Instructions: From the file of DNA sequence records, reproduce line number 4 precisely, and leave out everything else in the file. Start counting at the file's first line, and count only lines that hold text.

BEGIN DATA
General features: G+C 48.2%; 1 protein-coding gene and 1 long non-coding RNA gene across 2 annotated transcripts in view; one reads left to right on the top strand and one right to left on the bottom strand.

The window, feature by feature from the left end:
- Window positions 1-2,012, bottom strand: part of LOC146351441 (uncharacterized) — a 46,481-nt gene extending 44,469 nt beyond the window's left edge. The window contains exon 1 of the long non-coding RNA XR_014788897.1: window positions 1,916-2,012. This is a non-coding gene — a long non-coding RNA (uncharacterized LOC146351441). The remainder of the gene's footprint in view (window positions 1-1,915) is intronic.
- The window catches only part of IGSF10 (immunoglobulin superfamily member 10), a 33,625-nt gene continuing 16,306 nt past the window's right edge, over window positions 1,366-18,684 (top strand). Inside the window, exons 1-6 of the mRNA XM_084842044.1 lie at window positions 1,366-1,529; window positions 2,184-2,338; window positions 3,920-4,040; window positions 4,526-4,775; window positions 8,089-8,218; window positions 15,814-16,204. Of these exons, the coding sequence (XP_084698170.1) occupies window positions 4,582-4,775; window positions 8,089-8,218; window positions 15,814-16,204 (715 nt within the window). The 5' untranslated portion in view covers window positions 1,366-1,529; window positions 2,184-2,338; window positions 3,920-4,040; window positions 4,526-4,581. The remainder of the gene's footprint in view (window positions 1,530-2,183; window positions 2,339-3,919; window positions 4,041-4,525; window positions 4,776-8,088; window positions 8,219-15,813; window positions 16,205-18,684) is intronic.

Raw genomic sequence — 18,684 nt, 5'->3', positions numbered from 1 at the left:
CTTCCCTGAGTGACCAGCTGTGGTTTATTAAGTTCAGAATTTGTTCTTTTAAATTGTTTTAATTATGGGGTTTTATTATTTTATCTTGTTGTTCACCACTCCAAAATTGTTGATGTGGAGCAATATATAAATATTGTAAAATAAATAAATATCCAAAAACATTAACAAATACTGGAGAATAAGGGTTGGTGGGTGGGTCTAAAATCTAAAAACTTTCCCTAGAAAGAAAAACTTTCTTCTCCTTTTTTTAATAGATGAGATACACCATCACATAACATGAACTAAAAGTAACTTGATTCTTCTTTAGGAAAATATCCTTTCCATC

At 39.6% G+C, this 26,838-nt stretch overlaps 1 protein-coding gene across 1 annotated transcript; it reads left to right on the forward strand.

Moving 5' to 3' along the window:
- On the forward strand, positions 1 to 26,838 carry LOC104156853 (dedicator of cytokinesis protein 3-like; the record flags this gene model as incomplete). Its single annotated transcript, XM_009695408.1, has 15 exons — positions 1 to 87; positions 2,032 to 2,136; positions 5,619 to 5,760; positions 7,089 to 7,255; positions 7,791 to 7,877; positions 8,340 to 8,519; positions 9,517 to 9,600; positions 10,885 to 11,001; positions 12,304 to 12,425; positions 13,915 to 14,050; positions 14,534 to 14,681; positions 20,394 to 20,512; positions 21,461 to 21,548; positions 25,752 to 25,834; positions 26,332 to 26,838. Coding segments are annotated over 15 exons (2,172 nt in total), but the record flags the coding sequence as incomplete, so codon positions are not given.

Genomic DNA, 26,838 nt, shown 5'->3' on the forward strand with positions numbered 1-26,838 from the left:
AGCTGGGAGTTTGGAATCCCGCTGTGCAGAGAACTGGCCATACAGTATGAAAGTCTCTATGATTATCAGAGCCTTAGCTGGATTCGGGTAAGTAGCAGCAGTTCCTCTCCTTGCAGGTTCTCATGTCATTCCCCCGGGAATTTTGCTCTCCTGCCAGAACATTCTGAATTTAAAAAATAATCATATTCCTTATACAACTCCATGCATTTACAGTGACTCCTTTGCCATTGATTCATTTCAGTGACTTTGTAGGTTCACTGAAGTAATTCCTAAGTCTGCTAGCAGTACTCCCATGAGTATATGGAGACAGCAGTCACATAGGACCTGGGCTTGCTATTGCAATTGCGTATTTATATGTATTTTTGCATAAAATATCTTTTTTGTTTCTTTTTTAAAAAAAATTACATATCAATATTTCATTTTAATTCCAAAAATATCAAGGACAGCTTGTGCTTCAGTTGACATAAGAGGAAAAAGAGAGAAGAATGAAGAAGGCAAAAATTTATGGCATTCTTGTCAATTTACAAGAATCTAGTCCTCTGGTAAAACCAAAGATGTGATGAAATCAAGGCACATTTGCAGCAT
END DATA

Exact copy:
- The window catches only part of IGSF10 (immunoglobulin superfamily member 10), a 33,625-nt gene continuing 16,306 nt past the window's right edge, over window positions 1,366-18,684 (top strand). Inside the window, exons 1-6 of the mRNA XM_084842044.1 lie at window positions 1,366-1,529; window positions 2,184-2,338; window positions 3,920-4,040; window positions 4,526-4,775; window positions 8,089-8,218; window positions 15,814-16,204. Of these exons, the coding sequence (XP_084698170.1) occupies window positions 4,582-4,775; window positions 8,089-8,218; window positions 15,814-16,204 (715 nt within the window). The 5' untranslated portion in view covers window positions 1,366-1,529; window positions 2,184-2,338; window positions 3,920-4,040; window positions 4,526-4,581. The remainder of the gene's footprint in view (window positions 1,530-2,183; window positions 2,339-3,919; window positions 4,041-4,525; window positions 4,776-8,088; window positions 8,219-15,813; window positions 16,205-18,684) is intronic.